YSU Penguins Looking to Buck Past Trends

YOUNGSTOWN, Ohio — The Penguins have been here before.

The overpowering defense, the middling offense, the powerhouse conference slate, the season following up a late season slide – none of it is new to the Youngstown State University football team.

And in the second year of the Bo Pelini regime, all efforts through training camp have been on rectifying the shortcomings and improving on what went well in years past.

So far, the head coach says, the steps taken in spring and fall camps – combined with lessons learned in season one – are pushing the team forward.

“Hopefully the culture we’re trying to install around here has grown,” Pelini says. “It’s a more disciplined group, a more accountable group. If that’s the case – and we’re seeing signs that it’s moving in that direction – then we’ll be a better football team.”

The mantra is being repeated day in and day out by coaches and players in the program. LeRoy Alexander III, the Penguins’ starting strong safety, has been with Pelini for four seasons dating back to the coach’s time at Nebraska and is thoroughly entrenched in the system. For the Penguins, he says, everything about the program is taken day-by-day.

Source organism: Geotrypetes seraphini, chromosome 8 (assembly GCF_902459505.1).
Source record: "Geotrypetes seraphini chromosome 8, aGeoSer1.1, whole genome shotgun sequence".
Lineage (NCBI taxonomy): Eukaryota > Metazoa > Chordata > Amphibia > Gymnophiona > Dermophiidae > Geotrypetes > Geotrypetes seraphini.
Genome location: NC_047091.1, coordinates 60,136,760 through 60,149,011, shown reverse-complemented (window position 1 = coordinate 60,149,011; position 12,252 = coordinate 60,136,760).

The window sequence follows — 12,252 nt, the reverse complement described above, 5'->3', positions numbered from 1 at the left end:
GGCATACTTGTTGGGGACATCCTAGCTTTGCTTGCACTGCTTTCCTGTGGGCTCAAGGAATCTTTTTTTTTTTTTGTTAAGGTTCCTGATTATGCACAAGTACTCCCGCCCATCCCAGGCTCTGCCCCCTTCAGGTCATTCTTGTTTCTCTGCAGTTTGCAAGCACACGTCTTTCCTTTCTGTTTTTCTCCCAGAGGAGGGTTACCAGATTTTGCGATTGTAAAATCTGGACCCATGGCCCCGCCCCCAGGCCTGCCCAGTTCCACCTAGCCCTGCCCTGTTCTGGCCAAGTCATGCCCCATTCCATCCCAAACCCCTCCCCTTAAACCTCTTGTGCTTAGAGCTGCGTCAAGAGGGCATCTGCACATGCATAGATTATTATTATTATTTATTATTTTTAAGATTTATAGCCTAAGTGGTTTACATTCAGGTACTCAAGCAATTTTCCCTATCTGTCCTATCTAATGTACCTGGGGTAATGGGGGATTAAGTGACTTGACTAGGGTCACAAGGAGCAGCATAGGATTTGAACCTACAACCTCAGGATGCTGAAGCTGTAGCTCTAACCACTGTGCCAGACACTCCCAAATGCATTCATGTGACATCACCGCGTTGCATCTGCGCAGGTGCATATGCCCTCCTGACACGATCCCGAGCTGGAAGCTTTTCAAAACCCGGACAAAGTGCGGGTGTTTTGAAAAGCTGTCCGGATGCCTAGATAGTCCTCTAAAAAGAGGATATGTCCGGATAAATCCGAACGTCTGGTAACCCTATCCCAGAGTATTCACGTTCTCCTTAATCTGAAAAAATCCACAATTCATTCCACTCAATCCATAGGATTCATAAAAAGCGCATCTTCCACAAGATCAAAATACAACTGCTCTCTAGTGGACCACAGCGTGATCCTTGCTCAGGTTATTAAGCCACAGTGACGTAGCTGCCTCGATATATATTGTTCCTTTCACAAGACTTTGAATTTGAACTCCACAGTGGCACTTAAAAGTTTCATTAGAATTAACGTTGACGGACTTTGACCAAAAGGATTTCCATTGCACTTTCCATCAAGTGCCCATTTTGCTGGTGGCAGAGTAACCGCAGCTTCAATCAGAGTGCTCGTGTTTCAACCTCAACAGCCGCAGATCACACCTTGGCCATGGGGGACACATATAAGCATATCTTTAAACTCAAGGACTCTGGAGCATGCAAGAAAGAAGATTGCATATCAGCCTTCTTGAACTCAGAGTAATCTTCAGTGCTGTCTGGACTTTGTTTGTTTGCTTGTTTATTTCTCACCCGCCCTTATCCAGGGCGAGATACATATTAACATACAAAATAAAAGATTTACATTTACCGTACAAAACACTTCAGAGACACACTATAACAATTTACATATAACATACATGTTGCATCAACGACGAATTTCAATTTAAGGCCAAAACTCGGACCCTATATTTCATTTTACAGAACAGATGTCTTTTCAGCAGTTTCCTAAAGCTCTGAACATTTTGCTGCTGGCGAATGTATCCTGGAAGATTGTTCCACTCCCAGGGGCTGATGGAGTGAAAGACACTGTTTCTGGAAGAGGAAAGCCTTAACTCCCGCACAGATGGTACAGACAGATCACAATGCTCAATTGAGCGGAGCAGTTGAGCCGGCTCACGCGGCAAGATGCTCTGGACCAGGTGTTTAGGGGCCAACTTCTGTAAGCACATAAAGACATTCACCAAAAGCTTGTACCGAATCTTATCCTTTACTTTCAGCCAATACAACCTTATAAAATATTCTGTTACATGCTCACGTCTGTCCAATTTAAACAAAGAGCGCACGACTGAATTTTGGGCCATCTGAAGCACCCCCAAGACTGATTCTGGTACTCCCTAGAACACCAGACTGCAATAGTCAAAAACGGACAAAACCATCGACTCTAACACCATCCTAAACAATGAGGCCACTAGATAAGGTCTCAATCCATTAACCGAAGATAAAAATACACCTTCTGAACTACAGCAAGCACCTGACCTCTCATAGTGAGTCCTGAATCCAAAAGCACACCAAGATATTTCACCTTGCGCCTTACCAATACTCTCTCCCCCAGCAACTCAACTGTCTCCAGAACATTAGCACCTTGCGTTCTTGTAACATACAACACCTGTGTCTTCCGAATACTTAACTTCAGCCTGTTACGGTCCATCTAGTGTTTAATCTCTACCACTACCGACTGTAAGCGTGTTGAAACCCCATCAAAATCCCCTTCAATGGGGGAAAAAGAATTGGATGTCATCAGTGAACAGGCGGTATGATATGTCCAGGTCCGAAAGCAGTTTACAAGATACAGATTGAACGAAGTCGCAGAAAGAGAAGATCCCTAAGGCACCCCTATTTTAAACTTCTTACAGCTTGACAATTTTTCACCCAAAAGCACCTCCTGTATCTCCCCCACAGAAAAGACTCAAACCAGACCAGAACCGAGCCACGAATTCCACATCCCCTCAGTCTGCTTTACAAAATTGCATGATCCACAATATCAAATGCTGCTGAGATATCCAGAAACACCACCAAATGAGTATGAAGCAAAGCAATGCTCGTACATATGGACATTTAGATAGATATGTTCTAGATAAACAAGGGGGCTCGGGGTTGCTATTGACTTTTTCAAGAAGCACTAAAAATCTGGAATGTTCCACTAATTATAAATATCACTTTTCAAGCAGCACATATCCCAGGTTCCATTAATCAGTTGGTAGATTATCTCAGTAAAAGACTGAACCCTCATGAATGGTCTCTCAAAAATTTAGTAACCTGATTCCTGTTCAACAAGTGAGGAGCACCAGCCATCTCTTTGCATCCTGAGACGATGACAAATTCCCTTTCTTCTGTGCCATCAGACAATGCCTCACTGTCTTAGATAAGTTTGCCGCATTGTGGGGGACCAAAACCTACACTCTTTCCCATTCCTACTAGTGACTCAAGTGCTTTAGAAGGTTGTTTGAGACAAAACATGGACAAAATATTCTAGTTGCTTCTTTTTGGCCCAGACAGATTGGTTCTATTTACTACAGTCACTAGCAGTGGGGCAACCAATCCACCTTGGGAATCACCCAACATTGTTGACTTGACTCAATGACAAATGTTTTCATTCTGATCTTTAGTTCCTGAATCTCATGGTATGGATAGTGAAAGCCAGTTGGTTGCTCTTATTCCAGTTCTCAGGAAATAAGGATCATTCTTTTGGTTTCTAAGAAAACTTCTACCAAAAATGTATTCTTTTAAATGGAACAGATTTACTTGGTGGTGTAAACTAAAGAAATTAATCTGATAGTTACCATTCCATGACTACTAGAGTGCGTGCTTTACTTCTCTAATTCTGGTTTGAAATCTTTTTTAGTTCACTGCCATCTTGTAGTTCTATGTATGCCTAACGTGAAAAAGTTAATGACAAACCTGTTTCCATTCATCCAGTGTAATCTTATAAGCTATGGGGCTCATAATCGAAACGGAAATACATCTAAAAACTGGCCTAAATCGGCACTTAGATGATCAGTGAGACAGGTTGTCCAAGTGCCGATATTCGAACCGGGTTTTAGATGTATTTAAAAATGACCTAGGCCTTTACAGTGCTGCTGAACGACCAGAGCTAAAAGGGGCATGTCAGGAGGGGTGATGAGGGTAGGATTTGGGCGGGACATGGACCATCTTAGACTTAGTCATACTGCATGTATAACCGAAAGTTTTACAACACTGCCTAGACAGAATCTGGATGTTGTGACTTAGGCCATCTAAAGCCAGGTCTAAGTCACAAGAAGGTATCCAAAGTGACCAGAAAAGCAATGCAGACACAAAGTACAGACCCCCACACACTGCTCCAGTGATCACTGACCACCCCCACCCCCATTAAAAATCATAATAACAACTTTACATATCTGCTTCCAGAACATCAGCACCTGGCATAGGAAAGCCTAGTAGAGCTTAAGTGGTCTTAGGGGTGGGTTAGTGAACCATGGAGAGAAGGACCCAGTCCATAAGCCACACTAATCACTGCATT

“I’ve been with Bo Pelini so long that I’m a game-by-game kind of guy,” the safety says. “The work we put in will be the outcome. It’s all day-by-day and game-by game.”

It’s on Alexander’s side of the ball that the Penguins will be most impressive. The unit brings in two preseason All-Americans in Alexander and defensive end Derek Rivers. On top of that, the defense was among the nation’s best last year by almost every measure.